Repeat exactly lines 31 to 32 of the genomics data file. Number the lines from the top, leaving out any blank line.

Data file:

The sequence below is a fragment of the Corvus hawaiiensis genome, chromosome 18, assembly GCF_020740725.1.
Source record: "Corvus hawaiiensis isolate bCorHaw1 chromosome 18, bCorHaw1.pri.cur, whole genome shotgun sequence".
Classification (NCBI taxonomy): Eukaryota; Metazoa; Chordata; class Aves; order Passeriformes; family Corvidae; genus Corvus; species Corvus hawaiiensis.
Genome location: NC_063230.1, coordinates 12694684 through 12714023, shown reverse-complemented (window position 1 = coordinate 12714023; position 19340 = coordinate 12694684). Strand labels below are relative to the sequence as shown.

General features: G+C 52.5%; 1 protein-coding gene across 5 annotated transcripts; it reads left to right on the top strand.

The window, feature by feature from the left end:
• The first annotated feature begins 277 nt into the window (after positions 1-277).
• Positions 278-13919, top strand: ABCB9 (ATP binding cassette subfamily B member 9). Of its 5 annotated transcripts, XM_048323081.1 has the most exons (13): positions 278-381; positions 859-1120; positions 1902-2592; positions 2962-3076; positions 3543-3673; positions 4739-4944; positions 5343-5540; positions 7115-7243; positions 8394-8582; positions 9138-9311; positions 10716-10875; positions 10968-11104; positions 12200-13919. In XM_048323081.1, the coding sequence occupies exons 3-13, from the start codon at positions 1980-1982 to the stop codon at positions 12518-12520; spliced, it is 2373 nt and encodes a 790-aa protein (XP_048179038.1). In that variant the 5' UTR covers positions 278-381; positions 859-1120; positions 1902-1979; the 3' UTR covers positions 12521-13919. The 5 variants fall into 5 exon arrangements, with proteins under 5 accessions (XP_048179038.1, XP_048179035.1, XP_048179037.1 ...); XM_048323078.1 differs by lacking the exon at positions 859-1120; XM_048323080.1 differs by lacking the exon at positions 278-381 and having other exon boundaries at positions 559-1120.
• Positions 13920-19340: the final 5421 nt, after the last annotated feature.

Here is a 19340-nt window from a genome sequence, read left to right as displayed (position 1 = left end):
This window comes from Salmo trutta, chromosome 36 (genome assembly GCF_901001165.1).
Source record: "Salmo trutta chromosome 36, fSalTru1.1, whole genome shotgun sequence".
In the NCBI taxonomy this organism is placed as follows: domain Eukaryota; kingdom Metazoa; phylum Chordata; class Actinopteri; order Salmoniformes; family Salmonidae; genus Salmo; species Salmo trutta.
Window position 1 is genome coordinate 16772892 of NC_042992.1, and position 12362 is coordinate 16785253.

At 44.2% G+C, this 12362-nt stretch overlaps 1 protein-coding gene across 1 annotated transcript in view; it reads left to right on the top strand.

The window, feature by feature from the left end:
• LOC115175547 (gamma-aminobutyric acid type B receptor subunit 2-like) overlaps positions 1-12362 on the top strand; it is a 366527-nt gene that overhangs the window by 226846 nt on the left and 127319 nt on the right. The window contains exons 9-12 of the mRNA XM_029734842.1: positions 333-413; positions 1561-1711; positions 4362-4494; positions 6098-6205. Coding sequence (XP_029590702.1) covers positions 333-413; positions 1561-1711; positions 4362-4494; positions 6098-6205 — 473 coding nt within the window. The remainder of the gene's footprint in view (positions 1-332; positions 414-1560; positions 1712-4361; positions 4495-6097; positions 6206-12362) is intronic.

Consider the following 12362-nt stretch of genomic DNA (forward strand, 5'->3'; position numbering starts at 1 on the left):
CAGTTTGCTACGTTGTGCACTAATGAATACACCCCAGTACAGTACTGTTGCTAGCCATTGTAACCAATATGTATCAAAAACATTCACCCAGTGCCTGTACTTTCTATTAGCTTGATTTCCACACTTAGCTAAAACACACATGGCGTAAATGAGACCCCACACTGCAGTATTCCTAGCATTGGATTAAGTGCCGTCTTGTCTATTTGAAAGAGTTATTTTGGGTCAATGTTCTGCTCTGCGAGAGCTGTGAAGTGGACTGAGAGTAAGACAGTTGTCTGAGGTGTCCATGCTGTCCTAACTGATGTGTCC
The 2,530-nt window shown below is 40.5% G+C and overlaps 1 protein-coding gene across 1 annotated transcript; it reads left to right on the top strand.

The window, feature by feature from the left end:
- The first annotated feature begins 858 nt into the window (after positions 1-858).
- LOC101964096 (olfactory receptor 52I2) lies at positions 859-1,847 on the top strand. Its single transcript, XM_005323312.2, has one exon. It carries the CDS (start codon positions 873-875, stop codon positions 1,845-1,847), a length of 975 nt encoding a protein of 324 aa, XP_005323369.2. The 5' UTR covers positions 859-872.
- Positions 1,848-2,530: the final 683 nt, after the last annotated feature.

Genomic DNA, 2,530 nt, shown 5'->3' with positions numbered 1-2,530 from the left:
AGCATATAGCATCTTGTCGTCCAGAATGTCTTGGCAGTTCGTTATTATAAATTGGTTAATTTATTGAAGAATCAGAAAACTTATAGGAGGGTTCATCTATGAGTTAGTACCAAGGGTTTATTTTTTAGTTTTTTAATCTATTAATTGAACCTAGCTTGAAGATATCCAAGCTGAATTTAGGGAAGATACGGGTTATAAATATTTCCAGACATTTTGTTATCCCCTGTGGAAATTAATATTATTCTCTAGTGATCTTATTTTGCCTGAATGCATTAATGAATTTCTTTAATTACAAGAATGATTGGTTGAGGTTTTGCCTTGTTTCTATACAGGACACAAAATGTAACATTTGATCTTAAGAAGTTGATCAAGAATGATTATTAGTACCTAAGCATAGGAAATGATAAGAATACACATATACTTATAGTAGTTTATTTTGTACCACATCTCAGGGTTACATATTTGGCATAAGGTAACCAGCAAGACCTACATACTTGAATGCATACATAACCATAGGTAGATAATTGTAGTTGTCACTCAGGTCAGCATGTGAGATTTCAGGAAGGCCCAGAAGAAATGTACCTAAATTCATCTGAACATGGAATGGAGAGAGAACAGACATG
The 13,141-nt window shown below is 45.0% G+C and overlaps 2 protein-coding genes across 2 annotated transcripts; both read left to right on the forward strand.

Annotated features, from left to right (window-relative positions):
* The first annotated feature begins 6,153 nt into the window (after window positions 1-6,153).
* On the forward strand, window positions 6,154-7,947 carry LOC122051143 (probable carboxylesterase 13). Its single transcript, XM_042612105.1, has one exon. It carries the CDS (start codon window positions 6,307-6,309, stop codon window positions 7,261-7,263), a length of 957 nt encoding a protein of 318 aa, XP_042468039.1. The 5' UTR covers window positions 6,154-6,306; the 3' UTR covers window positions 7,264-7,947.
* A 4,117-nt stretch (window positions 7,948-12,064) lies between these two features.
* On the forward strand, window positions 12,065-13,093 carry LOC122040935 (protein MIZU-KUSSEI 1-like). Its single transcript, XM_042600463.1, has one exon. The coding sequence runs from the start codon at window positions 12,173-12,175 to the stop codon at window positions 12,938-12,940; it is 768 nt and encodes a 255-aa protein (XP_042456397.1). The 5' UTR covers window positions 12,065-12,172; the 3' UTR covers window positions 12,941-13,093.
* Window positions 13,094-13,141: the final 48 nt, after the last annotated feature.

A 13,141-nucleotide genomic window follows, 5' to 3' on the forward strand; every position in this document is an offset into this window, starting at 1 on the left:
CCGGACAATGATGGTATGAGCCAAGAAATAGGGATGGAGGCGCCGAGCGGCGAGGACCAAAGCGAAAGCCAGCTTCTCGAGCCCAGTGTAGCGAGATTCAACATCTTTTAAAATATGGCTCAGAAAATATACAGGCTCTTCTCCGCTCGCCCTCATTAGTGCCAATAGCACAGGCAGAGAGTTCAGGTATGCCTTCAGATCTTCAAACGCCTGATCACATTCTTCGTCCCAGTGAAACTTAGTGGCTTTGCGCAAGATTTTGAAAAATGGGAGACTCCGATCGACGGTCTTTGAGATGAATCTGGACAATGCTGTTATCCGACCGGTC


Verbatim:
* A 4,117-nt stretch (window positions 7,948-12,064) lies between these two features.
* On the forward strand, window positions 12,065-13,093 carry LOC122040935 (protein MIZU-KUSSEI 1-like). Its single transcript, XM_042600463.1, has one exon. The coding sequence runs from the start codon at window positions 12,173-12,175 to the stop codon at window positions 12,938-12,940; it is 768 nt and encodes a 255-aa protein (XP_042456397.1). The 5' UTR covers window positions 12,065-12,172; the 3' UTR covers window positions 12,941-13,093.